Bicycle and motorcycle accidents due to poor road conditions are not uncommon. Even experienced riders can lose control when a pothole or unexpected crack throws their machine off course. In a typical accident, that rider would look to hold the responsible party accountable for the cost of the accident through a civil suit. Unfortunately, these cases require more diligence than a standard personal injury case as the other party is often a government entity.
In the seminal case Polzo v. County Essex, a group of bicyclists were riding downhill on a county road. One of the riders hit a pothole and crashed. She struck her head and suffered from serious traumatic brain injury.
She died less than a month after the accident as a result of these injuries.
The cyclist’s family brought a lawsuit against Essex County, the party who owned and was responsible for maintenance of the road. The case worked its way through the court system to the highest level. The New Jersey Supreme Court was asked to address the following issue: Could the victim hold the county responsible for the accident or did the New Jersey Tort Claims Act (TCA) prevent their case from moving forward?
What is the TCA and why was it such a big factor in this case?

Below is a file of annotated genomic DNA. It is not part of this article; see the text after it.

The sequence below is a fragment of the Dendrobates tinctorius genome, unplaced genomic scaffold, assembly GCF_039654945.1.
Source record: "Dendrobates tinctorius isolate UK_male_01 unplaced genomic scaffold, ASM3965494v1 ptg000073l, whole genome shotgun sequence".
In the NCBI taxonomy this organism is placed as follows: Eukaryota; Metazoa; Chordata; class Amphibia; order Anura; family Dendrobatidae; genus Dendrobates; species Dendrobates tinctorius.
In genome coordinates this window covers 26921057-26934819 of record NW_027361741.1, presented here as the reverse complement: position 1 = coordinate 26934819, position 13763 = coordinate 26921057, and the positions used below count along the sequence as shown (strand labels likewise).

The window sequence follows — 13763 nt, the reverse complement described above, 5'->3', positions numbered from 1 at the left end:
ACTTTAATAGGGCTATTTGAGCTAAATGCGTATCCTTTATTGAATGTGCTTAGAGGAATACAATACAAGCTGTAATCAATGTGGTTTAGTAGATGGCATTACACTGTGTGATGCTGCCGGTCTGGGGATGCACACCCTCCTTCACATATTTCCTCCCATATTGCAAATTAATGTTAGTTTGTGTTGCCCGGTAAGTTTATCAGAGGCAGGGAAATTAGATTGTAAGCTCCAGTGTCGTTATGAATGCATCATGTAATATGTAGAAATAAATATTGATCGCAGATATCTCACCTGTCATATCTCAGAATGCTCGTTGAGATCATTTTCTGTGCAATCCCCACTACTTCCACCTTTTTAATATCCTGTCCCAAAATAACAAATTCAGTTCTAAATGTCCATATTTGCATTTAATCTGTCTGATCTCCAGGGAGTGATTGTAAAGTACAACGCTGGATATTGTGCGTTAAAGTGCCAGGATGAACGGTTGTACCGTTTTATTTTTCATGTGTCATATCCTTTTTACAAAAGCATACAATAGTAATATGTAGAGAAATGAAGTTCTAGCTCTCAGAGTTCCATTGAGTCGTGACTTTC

The TCA is a statute that provides immunity to certain public entities. Those who are injured and believe a public entity is responsible generally need to overcome this immunity before their case can move forward.
What do victims need to establish to build a case against a government entity?
The court used this case to provide important guidance on how to decide similar matters. Three important questions the court used to analyze the issue included:
- Actual or constructive notice. First, whether the county was aware or should have been aware of the poor condition of the road.
- Foreseeable risk. Next, whether it was reasonable to believe the county should have recognized that the condition could create a reasonably foreseeable risk of serious injury or death.
- Ability to address the issue. The court also stated that the county was only liable if its failure to repair the condition was “palpably unreasonable,” i.e., arbitrary, capricious or outrageous.
If the injured party can present favorable evidence of these elements, they can defeat the immunities that are present within the TCA and move forward with their case.